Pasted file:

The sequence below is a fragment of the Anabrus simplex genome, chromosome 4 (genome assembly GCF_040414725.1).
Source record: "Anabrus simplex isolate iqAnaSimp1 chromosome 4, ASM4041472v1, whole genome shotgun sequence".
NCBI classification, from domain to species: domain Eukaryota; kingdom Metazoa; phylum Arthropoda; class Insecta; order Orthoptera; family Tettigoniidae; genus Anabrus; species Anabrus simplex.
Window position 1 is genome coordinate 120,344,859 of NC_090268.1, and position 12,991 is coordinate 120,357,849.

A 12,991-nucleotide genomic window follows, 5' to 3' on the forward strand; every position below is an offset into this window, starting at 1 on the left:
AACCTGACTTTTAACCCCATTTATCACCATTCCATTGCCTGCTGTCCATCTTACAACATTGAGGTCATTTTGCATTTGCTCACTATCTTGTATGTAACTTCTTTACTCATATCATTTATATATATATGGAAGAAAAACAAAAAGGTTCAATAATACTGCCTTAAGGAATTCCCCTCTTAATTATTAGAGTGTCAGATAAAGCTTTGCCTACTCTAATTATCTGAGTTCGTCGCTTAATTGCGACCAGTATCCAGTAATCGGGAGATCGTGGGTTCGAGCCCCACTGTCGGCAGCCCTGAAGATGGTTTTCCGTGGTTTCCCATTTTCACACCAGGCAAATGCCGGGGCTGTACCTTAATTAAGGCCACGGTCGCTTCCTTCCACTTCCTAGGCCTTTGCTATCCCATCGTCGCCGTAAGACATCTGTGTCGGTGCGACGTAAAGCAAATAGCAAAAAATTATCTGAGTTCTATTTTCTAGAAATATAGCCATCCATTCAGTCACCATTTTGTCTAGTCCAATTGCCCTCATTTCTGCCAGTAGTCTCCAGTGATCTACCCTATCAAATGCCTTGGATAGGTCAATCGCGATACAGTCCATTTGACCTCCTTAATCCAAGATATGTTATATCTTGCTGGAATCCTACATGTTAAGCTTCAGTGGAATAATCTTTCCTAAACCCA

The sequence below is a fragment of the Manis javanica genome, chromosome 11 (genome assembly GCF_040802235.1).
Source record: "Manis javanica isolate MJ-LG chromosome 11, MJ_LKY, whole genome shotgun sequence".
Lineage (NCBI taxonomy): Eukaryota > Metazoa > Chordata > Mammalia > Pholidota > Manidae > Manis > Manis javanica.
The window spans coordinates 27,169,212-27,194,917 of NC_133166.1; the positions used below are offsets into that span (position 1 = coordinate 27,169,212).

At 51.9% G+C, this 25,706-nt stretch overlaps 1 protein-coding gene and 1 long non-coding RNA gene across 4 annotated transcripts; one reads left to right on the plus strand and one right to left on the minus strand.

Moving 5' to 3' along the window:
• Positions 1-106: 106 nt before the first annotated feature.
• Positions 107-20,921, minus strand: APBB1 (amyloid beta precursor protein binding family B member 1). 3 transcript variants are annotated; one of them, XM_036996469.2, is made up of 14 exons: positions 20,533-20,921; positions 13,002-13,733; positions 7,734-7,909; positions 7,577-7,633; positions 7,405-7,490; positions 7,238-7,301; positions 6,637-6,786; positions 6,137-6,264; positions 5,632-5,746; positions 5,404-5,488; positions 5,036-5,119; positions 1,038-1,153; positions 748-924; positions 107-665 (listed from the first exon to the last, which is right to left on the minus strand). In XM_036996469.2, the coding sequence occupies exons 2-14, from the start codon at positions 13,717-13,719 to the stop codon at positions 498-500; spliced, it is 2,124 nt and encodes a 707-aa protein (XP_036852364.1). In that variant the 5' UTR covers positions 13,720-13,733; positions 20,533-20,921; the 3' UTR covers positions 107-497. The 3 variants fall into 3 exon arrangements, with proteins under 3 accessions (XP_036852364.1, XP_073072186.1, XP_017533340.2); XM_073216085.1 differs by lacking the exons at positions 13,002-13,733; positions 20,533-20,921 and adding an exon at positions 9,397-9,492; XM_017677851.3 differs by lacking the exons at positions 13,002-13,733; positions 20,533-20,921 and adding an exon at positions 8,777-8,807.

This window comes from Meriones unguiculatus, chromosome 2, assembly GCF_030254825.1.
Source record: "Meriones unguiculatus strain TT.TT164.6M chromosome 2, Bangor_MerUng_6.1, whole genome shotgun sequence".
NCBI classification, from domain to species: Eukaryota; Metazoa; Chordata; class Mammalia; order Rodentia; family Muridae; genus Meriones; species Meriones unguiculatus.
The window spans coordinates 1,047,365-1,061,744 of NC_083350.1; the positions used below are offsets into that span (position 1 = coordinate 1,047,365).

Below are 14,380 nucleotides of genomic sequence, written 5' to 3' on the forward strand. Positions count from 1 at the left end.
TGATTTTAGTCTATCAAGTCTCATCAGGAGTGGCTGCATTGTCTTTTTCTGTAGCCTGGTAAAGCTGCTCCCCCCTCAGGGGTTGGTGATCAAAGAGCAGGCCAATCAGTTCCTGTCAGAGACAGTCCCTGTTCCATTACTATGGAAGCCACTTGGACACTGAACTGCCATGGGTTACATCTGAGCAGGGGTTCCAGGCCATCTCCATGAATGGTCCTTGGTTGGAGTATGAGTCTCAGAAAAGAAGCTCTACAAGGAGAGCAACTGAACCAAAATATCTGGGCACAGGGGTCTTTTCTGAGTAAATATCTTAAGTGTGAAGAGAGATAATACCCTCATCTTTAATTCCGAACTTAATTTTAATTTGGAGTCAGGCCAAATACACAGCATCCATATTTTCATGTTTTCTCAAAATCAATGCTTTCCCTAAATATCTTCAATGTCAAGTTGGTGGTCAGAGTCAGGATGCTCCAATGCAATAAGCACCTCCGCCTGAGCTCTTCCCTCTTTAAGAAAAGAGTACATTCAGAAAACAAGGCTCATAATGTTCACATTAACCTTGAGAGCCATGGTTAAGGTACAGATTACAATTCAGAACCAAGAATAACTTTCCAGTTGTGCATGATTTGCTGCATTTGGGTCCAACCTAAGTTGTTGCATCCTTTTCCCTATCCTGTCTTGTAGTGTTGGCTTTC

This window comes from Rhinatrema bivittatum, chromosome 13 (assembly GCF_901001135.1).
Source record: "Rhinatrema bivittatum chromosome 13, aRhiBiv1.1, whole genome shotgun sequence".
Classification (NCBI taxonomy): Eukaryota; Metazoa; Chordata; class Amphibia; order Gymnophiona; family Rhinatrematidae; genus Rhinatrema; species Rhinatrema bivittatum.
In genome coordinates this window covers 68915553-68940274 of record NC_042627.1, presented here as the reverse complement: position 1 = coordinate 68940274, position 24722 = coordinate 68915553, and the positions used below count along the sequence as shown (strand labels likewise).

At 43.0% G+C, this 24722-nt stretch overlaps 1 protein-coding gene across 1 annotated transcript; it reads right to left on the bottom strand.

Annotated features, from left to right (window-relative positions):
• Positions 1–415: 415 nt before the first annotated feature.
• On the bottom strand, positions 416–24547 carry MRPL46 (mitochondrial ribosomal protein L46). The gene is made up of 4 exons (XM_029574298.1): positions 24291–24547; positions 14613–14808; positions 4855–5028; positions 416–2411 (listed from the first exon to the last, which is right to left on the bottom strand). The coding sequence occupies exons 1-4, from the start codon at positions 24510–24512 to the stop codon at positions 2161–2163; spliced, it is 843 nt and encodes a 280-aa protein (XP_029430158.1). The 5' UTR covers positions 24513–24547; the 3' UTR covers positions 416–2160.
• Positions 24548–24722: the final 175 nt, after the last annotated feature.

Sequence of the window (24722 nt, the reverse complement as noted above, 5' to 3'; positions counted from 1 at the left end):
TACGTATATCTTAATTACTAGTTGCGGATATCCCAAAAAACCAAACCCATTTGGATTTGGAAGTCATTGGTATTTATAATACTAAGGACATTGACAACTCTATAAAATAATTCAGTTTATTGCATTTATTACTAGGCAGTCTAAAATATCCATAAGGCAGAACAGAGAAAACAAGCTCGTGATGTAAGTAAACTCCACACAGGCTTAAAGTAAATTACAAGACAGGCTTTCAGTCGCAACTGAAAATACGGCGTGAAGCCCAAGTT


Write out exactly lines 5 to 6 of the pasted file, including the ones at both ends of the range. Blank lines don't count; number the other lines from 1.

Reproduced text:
A 12,991-nucleotide genomic window follows, 5' to 3' on the forward strand; every position below is an offset into this window, starting at 1 on the left:
AACCTGACTTTTAACCCCATTTATCACCATTCCATTGCCTGCTGTCCATCTTACAACATTGAGGTCATTTTGCATTTGCTCACTATCTTGTATGTAACTTCTTTACTCATATCATTTATATATATATGGAAGAAAAACAAAAAGGTTCAATAATACTGCCTTAAGGAATTCCCCTCTTAATTATTAGAGTGTCAGATAAAGCTTTGCCTACTCTAATTATCTGAGTTCGTCGCTTAATTGCGACCAGTATCCAGTAATCGGGAGATCGTGGGTTCGAGCCCCACTGTCGGCAGCCCTGAAGATGGTTTTCCGTGGTTTCCCATTTTCACACCAGGCAAATGCCGGGGCTGTACCTTAATTAAGGCCACGGTCGCTTCCTTCCACTTCCTAGGCCTTTGCTATCCCATCGTCGCCGTAAGACATCTGTGTCGGTGCGACGTAAAGCAAATAGCAAAAAATTATCTGAGTTCTATTTTCTAGAAATATAGCCATCCATTCAGTCACCATTTTGTCTAGTCCAATTGCCCTCATTTCTGCCAGTAGTCTCCAGTGATCTACCCTATCAAATGCCTTGGATAGGTCAATCGCGATACAGTCCATTTGACCTCCTTAATCCAAGATATGTTATATCTTGCTGGAATCCTACATGTTAAGCTTCAGTGGAATAATCTTTCCTAAACCCA